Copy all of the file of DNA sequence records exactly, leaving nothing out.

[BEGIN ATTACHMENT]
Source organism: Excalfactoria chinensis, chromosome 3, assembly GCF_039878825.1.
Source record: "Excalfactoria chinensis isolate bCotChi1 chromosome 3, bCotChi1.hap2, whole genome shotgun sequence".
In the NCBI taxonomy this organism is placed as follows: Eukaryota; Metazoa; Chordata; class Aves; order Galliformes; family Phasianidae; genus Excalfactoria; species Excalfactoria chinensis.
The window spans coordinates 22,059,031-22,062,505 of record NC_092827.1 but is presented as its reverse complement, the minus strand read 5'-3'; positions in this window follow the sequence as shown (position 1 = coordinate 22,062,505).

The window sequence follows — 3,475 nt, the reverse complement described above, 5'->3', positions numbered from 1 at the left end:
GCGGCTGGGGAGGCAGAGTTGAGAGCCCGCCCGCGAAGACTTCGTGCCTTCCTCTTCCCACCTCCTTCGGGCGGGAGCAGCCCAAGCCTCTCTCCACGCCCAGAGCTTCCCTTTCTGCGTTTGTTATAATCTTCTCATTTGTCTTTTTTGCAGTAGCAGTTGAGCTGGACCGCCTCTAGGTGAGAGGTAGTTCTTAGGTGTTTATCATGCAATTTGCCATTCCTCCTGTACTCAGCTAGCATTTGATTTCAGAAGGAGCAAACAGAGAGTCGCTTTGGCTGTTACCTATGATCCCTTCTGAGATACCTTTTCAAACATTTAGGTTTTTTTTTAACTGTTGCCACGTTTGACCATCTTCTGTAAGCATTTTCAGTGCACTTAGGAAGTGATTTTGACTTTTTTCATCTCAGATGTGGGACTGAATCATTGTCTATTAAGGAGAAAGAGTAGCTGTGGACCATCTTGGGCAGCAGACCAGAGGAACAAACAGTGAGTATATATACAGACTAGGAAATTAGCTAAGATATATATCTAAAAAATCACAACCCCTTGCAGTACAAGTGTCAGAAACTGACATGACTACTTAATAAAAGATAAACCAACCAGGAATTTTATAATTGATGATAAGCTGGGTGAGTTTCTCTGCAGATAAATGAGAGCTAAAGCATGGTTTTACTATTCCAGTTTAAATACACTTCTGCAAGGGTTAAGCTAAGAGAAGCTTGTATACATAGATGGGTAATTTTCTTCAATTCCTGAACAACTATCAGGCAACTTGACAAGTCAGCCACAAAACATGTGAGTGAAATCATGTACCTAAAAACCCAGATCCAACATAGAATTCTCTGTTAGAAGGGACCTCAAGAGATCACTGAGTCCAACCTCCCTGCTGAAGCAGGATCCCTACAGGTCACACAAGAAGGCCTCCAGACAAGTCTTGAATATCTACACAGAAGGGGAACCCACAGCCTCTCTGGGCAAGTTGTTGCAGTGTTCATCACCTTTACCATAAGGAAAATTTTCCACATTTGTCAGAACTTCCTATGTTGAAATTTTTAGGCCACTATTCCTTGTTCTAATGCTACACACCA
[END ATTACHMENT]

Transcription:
Source organism: Excalfactoria chinensis, chromosome 3, assembly GCF_039878825.1.
Source record: "Excalfactoria chinensis isolate bCotChi1 chromosome 3, bCotChi1.hap2, whole genome shotgun sequence".
In the NCBI taxonomy this organism is placed as follows: Eukaryota; Metazoa; Chordata; class Aves; order Galliformes; family Phasianidae; genus Excalfactoria; species Excalfactoria chinensis.
The window spans coordinates 22,059,031-22,062,505 of record NC_092827.1 but is presented as its reverse complement, the minus strand read 5'-3'; positions in this window follow the sequence as shown (position 1 = coordinate 22,062,505).

The window sequence follows — 3,475 nt, the reverse complement described above, 5'->3', positions numbered from 1 at the left end:
GCGGCTGGGGAGGCAGAGTTGAGAGCCCGCCCGCGAAGACTTCGTGCCTTCCTCTTCCCACCTCCTTCGGGCGGGAGCAGCCCAAGCCTCTCTCCACGCCCAGAGCTTCCCTTTCTGCGTTTGTTATAATCTTCTCATTTGTCTTTTTTGCAGTAGCAGTTGAGCTGGACCGCCTCTAGGTGAGAGGTAGTTCTTAGGTGTTTATCATGCAATTTGCCATTCCTCCTGTACTCAGCTAGCATTTGATTTCAGAAGGAGCAAACAGAGAGTCGCTTTGGCTGTTACCTATGATCCCTTCTGAGATACCTTTTCAAACATTTAGGTTTTTTTTTAACTGTTGCCACGTTTGACCATCTTCTGTAAGCATTTTCAGTGCACTTAGGAAGTGATTTTGACTTTTTTCATCTCAGATGTGGGACTGAATCATTGTCTATTAAGGAGAAAGAGTAGCTGTGGACCATCTTGGGCAGCAGACCAGAGGAACAAACAGTGAGTATATATACAGACTAGGAAATTAGCTAAGATATATATCTAAAAAATCACAACCCCTTGCAGTACAAGTGTCAGAAACTGACATGACTACTTAATAAAAGATAAACCAACCAGGAATTTTATAATTGATGATAAGCTGGGTGAGTTTCTCTGCAGATAAATGAGAGCTAAAGCATGGTTTTACTATTCCAGTTTAAATACACTTCTGCAAGGGTTAAGCTAAGAGAAGCTTGTATACATAGATGGGTAATTTTCTTCAATTCCTGAACAACTATCAGGCAACTTGACAAGTCAGCCACAAAACATGTGAGTGAAATCATGTACCTAAAAACCCAGATCCAACATAGAATTCTCTGTTAGAAGGGACCTCAAGAGATCACTGAGTCCAACCTCCCTGCTGAAGCAGGATCCCTACAGGTCACACAAGAAGGCCTCCAGACAAGTCTTGAATATCTACACAGAAGGGGAACCCACAGCCTCTCTGGGCAAGTTGTTGCAGTGTTCATCACCTTTACCATAAGGAAAATTTTCCACATTTGTCAGAACTTCCTATGTTGAAATTTTTAGGCCACTATTCCTTGTTCTAATGCTACACACCA